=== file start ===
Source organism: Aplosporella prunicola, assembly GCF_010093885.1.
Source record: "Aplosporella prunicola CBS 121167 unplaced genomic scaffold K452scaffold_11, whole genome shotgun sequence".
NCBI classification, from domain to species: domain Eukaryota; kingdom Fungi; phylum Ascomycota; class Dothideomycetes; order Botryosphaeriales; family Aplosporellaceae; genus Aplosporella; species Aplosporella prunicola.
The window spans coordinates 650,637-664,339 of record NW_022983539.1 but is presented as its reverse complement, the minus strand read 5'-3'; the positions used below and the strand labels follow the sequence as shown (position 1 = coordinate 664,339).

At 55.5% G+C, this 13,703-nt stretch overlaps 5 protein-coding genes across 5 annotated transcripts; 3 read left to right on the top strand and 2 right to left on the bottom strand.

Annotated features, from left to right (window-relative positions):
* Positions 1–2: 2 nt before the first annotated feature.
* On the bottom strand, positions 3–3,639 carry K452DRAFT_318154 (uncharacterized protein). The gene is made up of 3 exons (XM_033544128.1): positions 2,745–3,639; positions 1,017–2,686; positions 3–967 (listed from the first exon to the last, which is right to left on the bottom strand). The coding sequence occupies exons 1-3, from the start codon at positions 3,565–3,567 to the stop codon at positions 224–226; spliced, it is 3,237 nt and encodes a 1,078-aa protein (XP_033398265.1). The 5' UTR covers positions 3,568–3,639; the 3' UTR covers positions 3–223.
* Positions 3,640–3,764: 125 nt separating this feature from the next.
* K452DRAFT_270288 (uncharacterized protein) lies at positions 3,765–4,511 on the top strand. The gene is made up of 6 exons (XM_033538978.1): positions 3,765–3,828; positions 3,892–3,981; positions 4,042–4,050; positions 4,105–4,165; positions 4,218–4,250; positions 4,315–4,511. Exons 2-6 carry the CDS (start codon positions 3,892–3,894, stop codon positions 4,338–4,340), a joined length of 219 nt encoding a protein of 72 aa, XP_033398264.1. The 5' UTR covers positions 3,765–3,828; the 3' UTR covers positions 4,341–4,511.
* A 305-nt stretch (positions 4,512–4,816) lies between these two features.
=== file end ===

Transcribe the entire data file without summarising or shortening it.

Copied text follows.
Source organism: Aplosporella prunicola, assembly GCF_010093885.1.
Source record: "Aplosporella prunicola CBS 121167 unplaced genomic scaffold K452scaffold_11, whole genome shotgun sequence".
NCBI classification, from domain to species: domain Eukaryota; kingdom Fungi; phylum Ascomycota; class Dothideomycetes; order Botryosphaeriales; family Aplosporellaceae; genus Aplosporella; species Aplosporella prunicola.
The window spans coordinates 650,637-664,339 of record NW_022983539.1 but is presented as its reverse complement, the minus strand read 5'-3'; the positions used below and the strand labels follow the sequence as shown (position 1 = coordinate 664,339).

At 55.5% G+C, this 13,703-nt stretch overlaps 5 protein-coding genes across 5 annotated transcripts; 3 read left to right on the top strand and 2 right to left on the bottom strand.

Annotated features, from left to right (window-relative positions):
* Positions 1–2: 2 nt before the first annotated feature.
* On the bottom strand, positions 3–3,639 carry K452DRAFT_318154 (uncharacterized protein). The gene is made up of 3 exons (XM_033544128.1): positions 2,745–3,639; positions 1,017–2,686; positions 3–967 (listed from the first exon to the last, which is right to left on the bottom strand). The coding sequence occupies exons 1-3, from the start codon at positions 3,565–3,567 to the stop codon at positions 224–226; spliced, it is 3,237 nt and encodes a 1,078-aa protein (XP_033398265.1). The 5' UTR covers positions 3,568–3,639; the 3' UTR covers positions 3–223.
* Positions 3,640–3,764: 125 nt separating this feature from the next.
* K452DRAFT_270288 (uncharacterized protein) lies at positions 3,765–4,511 on the top strand. The gene is made up of 6 exons (XM_033538978.1): positions 3,765–3,828; positions 3,892–3,981; positions 4,042–4,050; positions 4,105–4,165; positions 4,218–4,250; positions 4,315–4,511. Exons 2-6 carry the CDS (start codon positions 3,892–3,894, stop codon positions 4,338–4,340), a joined length of 219 nt encoding a protein of 72 aa, XP_033398264.1. The 5' UTR covers positions 3,765–3,828; the 3' UTR covers positions 4,341–4,511.
* A 305-nt stretch (positions 4,512–4,816) lies between these two features.